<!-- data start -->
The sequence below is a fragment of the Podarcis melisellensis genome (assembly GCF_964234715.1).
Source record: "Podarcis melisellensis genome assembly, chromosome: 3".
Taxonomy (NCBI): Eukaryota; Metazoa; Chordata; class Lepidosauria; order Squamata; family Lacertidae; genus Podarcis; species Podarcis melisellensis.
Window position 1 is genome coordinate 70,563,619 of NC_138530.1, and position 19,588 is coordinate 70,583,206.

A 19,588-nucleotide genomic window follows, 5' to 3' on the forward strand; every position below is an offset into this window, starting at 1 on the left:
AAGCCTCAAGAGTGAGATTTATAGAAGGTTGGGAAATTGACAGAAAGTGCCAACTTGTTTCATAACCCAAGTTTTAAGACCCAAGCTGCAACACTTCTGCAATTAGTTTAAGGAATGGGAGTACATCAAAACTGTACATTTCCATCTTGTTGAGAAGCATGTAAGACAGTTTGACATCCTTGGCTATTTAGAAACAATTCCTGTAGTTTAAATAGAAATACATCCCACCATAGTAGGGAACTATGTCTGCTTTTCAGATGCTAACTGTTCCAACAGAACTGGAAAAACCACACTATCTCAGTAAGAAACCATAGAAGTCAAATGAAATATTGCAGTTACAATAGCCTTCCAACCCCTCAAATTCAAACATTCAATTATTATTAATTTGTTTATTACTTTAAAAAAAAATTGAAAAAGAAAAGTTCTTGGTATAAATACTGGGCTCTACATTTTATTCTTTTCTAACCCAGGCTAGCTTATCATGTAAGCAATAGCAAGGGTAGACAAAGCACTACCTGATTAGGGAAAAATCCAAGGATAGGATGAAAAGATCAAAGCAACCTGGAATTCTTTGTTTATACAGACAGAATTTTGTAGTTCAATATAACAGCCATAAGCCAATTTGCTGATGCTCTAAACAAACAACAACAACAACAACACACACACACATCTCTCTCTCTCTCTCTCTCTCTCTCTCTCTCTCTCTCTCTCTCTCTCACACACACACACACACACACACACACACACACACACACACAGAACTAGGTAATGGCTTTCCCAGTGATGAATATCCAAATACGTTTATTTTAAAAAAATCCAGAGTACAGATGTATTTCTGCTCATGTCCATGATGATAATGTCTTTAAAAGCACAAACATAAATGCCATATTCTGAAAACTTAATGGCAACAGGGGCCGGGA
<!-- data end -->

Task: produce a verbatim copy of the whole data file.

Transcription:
The sequence below is a fragment of the Podarcis melisellensis genome (assembly GCF_964234715.1).
Source record: "Podarcis melisellensis genome assembly, chromosome: 3".
Taxonomy (NCBI): Eukaryota; Metazoa; Chordata; class Lepidosauria; order Squamata; family Lacertidae; genus Podarcis; species Podarcis melisellensis.
Window position 1 is genome coordinate 70,563,619 of NC_138530.1, and position 19,588 is coordinate 70,583,206.

A 19,588-nucleotide genomic window follows, 5' to 3' on the forward strand; every position below is an offset into this window, starting at 1 on the left:
AAGCCTCAAGAGTGAGATTTATAGAAGGTTGGGAAATTGACAGAAAGTGCCAACTTGTTTCATAACCCAAGTTTTAAGACCCAAGCTGCAACACTTCTGCAATTAGTTTAAGGAATGGGAGTACATCAAAACTGTACATTTCCATCTTGTTGAGAAGCATGTAAGACAGTTTGACATCCTTGGCTATTTAGAAACAATTCCTGTAGTTTAAATAGAAATACATCCCACCATAGTAGGGAACTATGTCTGCTTTTCAGATGCTAACTGTTCCAACAGAACTGGAAAAACCACACTATCTCAGTAAGAAACCATAGAAGTCAAATGAAATATTGCAGTTACAATAGCCTTCCAACCCCTCAAATTCAAACATTCAATTATTATTAATTTGTTTATTACTTTAAAAAAAAATTGAAAAAGAAAAGTTCTTGGTATAAATACTGGGCTCTACATTTTATTCTTTTCTAACCCAGGCTAGCTTATCATGTAAGCAATAGCAAGGGTAGACAAAGCACTACCTGATTAGGGAAAAATCCAAGGATAGGATGAAAAGATCAAAGCAACCTGGAATTCTTTGTTTATACAGACAGAATTTTGTAGTTCAATATAACAGCCATAAGCCAATTTGCTGATGCTCTAAACAAACAACAACAACAACAACACACACACACATCTCTCTCTCTCTCTCTCTCTCTCTCTCTCTCTCTCTCTCTCTCTCTCACACACACACACACACACACACACACACACACACACACACAGAACTAGGTAATGGCTTTCCCAGTGATGAATATCCAAATACGTTTATTTTAAAAAAATCCAGAGTACAGATGTATTTCTGCTCATGTCCATGATGATAATGTCTTTAAAAGCACAAACATAAATGCCATATTCTGAAAACTTAATGGCAACAGGGGCCGGGA